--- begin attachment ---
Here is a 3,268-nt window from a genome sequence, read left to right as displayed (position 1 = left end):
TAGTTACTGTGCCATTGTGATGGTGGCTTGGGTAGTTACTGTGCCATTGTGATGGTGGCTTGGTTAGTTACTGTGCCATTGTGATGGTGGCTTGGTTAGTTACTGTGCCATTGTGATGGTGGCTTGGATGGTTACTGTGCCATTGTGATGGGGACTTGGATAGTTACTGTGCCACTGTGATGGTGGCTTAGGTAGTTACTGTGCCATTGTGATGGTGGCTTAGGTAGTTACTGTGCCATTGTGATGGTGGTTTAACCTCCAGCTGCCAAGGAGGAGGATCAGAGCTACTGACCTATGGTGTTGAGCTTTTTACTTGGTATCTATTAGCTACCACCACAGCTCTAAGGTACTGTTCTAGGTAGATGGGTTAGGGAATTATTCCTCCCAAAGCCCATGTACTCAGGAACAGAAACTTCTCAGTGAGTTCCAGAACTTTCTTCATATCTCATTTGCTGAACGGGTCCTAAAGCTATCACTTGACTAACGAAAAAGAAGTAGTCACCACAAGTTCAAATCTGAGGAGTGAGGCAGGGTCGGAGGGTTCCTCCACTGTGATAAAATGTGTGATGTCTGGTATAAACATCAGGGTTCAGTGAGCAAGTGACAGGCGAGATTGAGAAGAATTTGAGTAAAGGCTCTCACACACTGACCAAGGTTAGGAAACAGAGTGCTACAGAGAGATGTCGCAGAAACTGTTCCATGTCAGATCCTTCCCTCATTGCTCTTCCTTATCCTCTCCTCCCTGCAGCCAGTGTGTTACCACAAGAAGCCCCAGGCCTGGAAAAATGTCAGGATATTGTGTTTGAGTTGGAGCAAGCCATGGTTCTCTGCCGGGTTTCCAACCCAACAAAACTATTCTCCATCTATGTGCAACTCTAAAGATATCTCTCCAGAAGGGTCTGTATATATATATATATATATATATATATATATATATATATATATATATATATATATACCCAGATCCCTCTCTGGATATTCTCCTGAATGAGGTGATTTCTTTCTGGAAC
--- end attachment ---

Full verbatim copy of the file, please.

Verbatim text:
Here is a 3,268-nt window from a genome sequence, read left to right as displayed (position 1 = left end):
TAGTTACTGTGCCATTGTGATGGTGGCTTGGGTAGTTACTGTGCCATTGTGATGGTGGCTTGGTTAGTTACTGTGCCATTGTGATGGTGGCTTGGTTAGTTACTGTGCCATTGTGATGGTGGCTTGGATGGTTACTGTGCCATTGTGATGGGGACTTGGATAGTTACTGTGCCACTGTGATGGTGGCTTAGGTAGTTACTGTGCCATTGTGATGGTGGCTTAGGTAGTTACTGTGCCATTGTGATGGTGGTTTAACCTCCAGCTGCCAAGGAGGAGGATCAGAGCTACTGACCTATGGTGTTGAGCTTTTTACTTGGTATCTATTAGCTACCACCACAGCTCTAAGGTACTGTTCTAGGTAGATGGGTTAGGGAATTATTCCTCCCAAAGCCCATGTACTCAGGAACAGAAACTTCTCAGTGAGTTCCAGAACTTTCTTCATATCTCATTTGCTGAACGGGTCCTAAAGCTATCACTTGACTAACGAAAAAGAAGTAGTCACCACAAGTTCAAATCTGAGGAGTGAGGCAGGGTCGGAGGGTTCCTCCACTGTGATAAAATGTGTGATGTCTGGTATAAACATCAGGGTTCAGTGAGCAAGTGACAGGCGAGATTGAGAAGAATTTGAGTAAAGGCTCTCACACACTGACCAAGGTTAGGAAACAGAGTGCTACAGAGAGATGTCGCAGAAACTGTTCCATGTCAGATCCTTCCCTCATTGCTCTTCCTTATCCTCTCCTCCCTGCAGCCAGTGTGTTACCACAAGAAGCCCCAGGCCTGGAAAAATGTCAGGATATTGTGTTTGAGTTGGAGCAAGCCATGGTTCTCTGCCGGGTTTCCAACCCAACAAAACTATTCTCCATCTATGTGCAACTCTAAAGATATCTCTCCAGAAGGGTCTGTATATATATATATATATATATATATATATATATATATATATATATATATATATATACCCAGATCCCTCTCTGGATATTCTCCTGAATGAGGTGATTTCTTTCTGGAAC